Associated Press

Ron Gardenhire officially named Tigers new manager

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The Tigers have officially named Ron Gardenhire as their next manager. Gardenhire has agreed to a three-year contract.

Gardenhire takes over for Brad Ausmus, who was let go after four seasons as Detroit’s manager. The Tigers went 64-98 this season, finishing tied for the worst record in the majors. Having traded away Justin Verlander and J.D. Martinez, they’re poised for a major rebuild, so it’s best to look at Gardenhire as something of a caretaker manager.

As far as caretaker managers go, Gardenhire is not a terrible choice. He was the bench coach for the Arizona Diamondbacks this season. He managed the Twins from 2002-14, going 1,068-1,039, winning the AL Central six times. He was AL Manager of the Year in 2010. He’ll do a fine job keeping the clubhouse drama free, dealing with the press and making sure the young players know the way to the team bus during road trips. There’s value in having an old hand doing those things with a team in as uncertain a position as the Tigers are these days.

Still, it’s a less-than-imaginative choice. If you have nothing to lose, and the Tigers really don’t, you’d think being somewhat more adventurous with your manager choice might be a way to try something new. As it is, the Tigers took a veteran-laden team in a win-now position and gave it to an unproven Brad Ausmus back in 2014. Now they’re playing it safe with a known quantity when the stakes are low.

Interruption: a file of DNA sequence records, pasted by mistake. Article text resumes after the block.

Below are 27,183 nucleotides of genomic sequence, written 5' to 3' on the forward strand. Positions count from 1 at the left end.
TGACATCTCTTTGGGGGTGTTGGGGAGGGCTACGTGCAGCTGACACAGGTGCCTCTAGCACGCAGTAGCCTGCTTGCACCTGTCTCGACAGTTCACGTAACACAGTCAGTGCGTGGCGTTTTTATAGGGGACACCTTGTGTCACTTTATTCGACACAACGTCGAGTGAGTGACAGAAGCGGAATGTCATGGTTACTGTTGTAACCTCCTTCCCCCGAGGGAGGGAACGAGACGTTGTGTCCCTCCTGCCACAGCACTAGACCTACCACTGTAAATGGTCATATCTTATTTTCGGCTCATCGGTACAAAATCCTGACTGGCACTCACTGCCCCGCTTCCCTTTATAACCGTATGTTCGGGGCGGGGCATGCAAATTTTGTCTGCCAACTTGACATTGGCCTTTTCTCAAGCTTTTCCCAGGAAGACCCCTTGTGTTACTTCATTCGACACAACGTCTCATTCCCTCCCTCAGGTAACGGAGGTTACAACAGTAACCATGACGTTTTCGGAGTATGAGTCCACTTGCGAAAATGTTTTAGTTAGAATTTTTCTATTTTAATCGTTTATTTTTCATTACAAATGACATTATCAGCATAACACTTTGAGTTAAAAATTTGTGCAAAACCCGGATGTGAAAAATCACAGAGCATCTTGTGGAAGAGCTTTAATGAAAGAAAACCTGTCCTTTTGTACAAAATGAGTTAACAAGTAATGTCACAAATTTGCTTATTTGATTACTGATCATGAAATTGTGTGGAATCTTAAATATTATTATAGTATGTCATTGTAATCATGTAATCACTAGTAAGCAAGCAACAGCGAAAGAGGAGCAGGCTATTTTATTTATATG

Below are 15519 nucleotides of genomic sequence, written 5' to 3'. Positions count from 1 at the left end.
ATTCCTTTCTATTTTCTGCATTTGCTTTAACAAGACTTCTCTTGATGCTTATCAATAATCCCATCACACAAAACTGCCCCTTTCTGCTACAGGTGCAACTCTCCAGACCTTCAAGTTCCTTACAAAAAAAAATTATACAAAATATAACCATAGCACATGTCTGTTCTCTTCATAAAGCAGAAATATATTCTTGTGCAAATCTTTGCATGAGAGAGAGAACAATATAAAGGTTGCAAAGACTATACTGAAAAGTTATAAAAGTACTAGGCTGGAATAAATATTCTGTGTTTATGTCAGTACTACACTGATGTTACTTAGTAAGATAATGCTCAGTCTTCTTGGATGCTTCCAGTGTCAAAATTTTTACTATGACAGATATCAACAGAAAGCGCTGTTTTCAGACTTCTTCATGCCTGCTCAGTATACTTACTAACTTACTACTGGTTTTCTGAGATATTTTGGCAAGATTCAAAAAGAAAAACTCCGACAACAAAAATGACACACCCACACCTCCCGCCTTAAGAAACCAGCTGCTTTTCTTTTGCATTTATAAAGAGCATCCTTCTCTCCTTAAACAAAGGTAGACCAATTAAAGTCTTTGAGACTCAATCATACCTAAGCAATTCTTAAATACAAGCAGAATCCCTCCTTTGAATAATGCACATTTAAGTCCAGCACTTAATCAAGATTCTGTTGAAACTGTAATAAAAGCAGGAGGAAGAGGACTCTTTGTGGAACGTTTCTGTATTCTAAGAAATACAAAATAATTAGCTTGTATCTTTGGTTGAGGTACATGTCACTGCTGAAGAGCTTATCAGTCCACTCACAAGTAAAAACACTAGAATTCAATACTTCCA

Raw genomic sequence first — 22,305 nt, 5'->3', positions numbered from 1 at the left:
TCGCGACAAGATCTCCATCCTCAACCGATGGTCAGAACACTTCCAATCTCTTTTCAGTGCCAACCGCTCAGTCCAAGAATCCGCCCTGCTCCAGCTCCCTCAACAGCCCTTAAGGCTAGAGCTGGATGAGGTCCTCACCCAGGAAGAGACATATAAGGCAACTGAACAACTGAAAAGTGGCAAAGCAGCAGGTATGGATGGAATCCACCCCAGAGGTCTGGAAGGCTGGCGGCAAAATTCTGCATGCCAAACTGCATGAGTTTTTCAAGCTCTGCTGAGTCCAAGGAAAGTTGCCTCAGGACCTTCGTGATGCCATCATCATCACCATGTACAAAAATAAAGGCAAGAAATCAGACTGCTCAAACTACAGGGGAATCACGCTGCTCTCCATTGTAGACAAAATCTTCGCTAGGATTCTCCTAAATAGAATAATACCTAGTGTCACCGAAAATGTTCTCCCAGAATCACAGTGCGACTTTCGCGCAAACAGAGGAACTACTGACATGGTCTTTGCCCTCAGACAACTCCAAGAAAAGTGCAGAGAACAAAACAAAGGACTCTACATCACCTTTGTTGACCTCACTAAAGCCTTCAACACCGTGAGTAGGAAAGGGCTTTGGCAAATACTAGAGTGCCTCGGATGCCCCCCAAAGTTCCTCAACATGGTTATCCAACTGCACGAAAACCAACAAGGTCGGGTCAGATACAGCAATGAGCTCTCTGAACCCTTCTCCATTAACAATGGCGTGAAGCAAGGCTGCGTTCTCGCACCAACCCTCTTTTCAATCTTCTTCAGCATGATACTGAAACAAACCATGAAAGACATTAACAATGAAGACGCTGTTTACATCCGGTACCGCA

Report: Angels and Anthony Rendon agree on seven-year, $245 million contract

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Another big free agent domino has fallen at the Winter Meetings in San Diego. Third baseman Anthony Rendon is signing with the Angels on seven-year, $245 million contract, per Jon Heyman.

Rendon, 29, was the top free agent position player. He’s coming off of a season in which he helped the Nationals win their first championship, batting .319/.412/.598 with a league-high 126 RBI and an NL-best 44 doubles along with 34 home runs and 117 runs scored in 646 plate appearances. Rendon also continued to play solid defense at third base. During the postseason, Rendon hit .328/.412/.590 with seven doubles, three homers, 15 RBI, and 11 runs scored in 75 trips to the plate.

The Angels badly needed to make a big free agent splash this offseason, and third base was as good a place as any to do it. Rendon will now slot easily into the middle of the Angels’ lineup along with Mike Trout. It remains to be seen if the Angels are done making moves, but they could use a corner outfielder and another starting pitcher.

Humorously, Rendon has said he’d like to retire by age 35, as Jesse Daugherty of the Washington Post alluded to on the Nationals Talk Podcast. This contract will take him through his age-36 season.